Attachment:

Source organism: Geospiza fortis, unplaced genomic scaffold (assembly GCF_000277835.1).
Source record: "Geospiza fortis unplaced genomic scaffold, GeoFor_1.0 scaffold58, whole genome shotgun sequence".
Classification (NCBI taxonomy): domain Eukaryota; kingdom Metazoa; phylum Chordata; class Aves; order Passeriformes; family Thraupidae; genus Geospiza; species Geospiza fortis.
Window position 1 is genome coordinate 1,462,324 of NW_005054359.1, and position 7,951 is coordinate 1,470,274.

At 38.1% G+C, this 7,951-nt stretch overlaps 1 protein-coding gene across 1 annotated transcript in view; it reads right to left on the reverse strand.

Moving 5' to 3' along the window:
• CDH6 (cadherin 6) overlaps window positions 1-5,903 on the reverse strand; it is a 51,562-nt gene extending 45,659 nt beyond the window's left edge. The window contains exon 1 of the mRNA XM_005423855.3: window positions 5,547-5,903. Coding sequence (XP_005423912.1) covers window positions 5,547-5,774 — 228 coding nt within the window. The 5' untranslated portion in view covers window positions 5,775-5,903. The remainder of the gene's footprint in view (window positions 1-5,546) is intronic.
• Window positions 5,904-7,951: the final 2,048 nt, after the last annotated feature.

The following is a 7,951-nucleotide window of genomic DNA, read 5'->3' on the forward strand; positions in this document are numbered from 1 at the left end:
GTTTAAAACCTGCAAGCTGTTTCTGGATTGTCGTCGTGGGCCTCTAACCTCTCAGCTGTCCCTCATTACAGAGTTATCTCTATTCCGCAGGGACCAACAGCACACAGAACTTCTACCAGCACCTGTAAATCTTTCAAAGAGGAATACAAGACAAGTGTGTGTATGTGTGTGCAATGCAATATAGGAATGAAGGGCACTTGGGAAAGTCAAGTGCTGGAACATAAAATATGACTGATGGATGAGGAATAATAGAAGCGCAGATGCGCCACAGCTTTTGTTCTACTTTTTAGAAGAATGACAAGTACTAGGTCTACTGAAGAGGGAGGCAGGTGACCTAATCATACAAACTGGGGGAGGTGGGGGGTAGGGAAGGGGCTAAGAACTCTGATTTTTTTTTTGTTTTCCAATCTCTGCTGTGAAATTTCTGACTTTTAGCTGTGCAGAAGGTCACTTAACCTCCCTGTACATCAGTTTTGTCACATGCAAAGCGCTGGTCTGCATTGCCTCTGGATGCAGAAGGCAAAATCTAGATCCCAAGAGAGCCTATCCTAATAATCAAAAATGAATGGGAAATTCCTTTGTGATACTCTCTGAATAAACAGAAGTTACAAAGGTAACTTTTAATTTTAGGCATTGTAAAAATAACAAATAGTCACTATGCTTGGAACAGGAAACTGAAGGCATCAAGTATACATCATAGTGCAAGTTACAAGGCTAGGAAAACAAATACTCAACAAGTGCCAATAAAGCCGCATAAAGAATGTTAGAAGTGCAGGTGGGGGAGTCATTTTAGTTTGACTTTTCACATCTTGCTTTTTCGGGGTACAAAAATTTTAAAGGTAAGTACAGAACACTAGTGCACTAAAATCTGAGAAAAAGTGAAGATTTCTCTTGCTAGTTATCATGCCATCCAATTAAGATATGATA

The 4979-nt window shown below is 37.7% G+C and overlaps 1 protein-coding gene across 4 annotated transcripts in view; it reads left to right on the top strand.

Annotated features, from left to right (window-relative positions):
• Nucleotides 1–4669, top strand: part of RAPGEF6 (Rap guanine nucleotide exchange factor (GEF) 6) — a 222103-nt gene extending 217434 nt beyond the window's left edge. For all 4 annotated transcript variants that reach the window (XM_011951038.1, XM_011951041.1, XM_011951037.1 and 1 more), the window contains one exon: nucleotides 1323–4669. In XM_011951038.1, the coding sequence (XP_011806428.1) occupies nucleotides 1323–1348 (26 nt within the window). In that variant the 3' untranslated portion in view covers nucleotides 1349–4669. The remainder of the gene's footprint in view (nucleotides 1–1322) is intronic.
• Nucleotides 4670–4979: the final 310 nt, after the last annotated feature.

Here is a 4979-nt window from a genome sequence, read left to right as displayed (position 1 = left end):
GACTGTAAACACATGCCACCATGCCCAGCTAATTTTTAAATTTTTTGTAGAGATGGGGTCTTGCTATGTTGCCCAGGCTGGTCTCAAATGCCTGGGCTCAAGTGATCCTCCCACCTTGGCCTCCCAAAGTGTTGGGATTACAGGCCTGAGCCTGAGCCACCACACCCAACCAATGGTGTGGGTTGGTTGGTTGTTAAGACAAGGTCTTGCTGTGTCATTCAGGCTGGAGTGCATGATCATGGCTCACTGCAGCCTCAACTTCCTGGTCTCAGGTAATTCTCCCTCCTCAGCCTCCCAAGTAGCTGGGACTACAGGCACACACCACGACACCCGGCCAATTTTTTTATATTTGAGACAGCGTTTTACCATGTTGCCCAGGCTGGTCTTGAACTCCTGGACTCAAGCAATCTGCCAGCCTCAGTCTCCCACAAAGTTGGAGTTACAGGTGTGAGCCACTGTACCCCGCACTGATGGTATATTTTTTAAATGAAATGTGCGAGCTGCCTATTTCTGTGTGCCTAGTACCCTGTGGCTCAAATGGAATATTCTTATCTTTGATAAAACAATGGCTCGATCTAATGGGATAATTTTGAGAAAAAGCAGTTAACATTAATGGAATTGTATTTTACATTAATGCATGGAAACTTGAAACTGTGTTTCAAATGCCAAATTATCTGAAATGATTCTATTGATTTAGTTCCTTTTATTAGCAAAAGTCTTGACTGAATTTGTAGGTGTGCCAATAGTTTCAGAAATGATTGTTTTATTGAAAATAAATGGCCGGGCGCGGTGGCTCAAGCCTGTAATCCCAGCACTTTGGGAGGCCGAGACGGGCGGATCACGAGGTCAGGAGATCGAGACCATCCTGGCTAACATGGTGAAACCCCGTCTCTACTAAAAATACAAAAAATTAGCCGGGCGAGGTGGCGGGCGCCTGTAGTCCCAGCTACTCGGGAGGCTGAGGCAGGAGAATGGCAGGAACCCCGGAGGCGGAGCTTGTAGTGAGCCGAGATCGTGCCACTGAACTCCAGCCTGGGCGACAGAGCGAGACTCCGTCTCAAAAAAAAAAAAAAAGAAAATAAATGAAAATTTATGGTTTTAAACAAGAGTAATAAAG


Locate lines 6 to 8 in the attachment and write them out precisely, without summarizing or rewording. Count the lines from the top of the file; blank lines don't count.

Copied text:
Moving 5' to 3' along the window:
• CDH6 (cadherin 6) overlaps window positions 1-5,903 on the reverse strand; it is a 51,562-nt gene extending 45,659 nt beyond the window's left edge. The window contains exon 1 of the mRNA XM_005423855.3: window positions 5,547-5,903. Coding sequence (XP_005423912.1) covers window positions 5,547-5,774 — 228 coding nt within the window. The 5' untranslated portion in view covers window positions 5,775-5,903. The remainder of the gene's footprint in view (window positions 1-5,546) is intronic.
• Window positions 5,904-7,951: the final 2,048 nt, after the last annotated feature.